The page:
This method is great for handling not only student debt, but all of your debts in general. When you have them all organized, it’s easier for you to tackle the debts that you owe. Furthermore, the more debts you tackle quickly, the faster you can pay off student debts.
Eat Out Less
With debts all sorted, the next thing is to pick up other spending habits. One of the most common – and expensive – habit is dining out. There are many sources out there that say that restaurant food costs at least 300% of the price of all the ingredients you’d get at the grocery store. In other words, no matter where you dine, what you’re getting would’ve been cheaper for you if you made it at home.
Cooking at home is really cheap when it comes down to it. Not to mention it can be pretty fast and simple too. So there is no excuse for the lack of cooking skills.
You can also double down on the savings with this idea by doubling the recipes. With that, you’ll be able to have some for dinner and then you can have leftovers for lunch. If you’ve got multiple mouths to feed, then don’t be afraid of buying food in bulk.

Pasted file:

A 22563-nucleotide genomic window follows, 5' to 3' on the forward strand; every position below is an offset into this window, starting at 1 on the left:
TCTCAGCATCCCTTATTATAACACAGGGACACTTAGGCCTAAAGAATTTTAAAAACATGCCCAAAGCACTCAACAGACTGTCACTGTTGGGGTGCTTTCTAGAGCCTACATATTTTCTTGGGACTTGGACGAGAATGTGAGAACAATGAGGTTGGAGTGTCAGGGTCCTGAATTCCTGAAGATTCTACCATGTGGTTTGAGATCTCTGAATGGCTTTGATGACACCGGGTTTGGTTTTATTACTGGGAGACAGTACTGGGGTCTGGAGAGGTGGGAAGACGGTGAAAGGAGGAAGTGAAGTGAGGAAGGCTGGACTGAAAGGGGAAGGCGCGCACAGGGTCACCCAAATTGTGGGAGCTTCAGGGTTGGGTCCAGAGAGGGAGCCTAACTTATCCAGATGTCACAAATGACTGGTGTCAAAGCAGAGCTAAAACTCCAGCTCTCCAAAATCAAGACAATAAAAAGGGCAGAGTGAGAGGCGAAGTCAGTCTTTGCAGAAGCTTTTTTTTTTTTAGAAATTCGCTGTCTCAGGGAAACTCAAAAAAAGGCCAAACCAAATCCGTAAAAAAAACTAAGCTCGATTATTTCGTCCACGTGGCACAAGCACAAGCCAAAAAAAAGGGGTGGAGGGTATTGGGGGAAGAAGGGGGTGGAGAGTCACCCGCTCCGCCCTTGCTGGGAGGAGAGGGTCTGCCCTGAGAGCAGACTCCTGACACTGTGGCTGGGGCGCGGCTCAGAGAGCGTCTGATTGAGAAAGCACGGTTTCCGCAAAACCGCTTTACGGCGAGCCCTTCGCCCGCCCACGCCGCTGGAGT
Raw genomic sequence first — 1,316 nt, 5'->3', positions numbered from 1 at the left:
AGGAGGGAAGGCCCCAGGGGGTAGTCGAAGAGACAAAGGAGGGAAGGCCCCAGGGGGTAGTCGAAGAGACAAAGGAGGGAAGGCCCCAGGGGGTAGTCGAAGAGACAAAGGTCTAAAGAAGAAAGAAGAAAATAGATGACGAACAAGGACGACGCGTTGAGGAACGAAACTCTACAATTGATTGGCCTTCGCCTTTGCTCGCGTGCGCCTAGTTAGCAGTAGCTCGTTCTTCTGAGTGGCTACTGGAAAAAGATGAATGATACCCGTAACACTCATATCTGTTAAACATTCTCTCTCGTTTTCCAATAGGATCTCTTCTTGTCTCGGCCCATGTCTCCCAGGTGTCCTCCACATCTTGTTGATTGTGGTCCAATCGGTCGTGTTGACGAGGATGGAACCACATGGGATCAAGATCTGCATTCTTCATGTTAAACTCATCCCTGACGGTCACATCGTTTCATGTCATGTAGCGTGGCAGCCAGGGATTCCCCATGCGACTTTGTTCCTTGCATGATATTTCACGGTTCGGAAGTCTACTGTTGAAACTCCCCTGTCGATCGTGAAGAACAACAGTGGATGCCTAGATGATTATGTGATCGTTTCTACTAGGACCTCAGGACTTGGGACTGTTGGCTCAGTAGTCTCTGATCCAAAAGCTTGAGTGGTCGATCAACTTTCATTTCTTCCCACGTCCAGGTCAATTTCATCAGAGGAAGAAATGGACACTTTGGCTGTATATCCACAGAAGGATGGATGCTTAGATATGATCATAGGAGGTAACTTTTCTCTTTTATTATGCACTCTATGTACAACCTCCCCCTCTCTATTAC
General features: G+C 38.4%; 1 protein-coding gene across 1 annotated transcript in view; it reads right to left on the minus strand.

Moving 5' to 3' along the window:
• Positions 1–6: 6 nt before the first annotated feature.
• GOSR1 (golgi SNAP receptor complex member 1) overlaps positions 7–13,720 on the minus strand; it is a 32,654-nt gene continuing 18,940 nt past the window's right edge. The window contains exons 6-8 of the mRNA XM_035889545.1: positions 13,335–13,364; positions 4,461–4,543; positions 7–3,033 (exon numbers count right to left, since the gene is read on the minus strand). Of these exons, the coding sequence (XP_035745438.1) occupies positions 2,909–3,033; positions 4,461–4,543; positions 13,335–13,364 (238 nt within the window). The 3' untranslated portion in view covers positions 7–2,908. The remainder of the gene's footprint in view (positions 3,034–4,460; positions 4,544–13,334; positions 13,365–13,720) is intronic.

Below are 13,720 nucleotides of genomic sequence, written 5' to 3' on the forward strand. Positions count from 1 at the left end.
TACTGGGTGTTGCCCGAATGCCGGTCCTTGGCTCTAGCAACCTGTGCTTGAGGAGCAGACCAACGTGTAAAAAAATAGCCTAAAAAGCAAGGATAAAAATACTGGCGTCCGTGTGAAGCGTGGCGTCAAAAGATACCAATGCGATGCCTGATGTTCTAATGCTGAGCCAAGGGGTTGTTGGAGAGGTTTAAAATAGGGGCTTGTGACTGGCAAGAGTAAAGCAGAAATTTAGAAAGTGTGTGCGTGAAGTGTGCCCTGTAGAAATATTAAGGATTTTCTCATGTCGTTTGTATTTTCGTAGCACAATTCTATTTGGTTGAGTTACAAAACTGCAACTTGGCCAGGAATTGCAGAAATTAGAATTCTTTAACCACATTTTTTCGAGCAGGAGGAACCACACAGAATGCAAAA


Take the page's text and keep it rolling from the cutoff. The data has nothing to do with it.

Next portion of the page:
Look For Cheap Groceries
And on the note of food, another way you can save money is to look for cheaper groceries. The savings are not going to be as mind-blowing, but a little can go a long way. On top of that, the price differences can be pretty significant with higher-end stores marking up prices by a couple of cents to even several dollars than what you’d find at bargain stores. You’d be surprised by the price differences of grocery stores if you shop at a grocery store a few neighbourhoods down.
If you want to get the best deals though, you want to be making a list of the items that you buy on the regular. Pay attention specifically to the foods that are prepared like sauces, pre-made salads or frozen meals.
From there, take a few weeks or a month for buying your biggest purchases at various grocery store chains around the area. Ideally, buy groceries for the full week and keep the receipts or note the prices of things. Once the month is over, look at the prices of the foods you bought and compare them. Find the cheapest one and make the switch.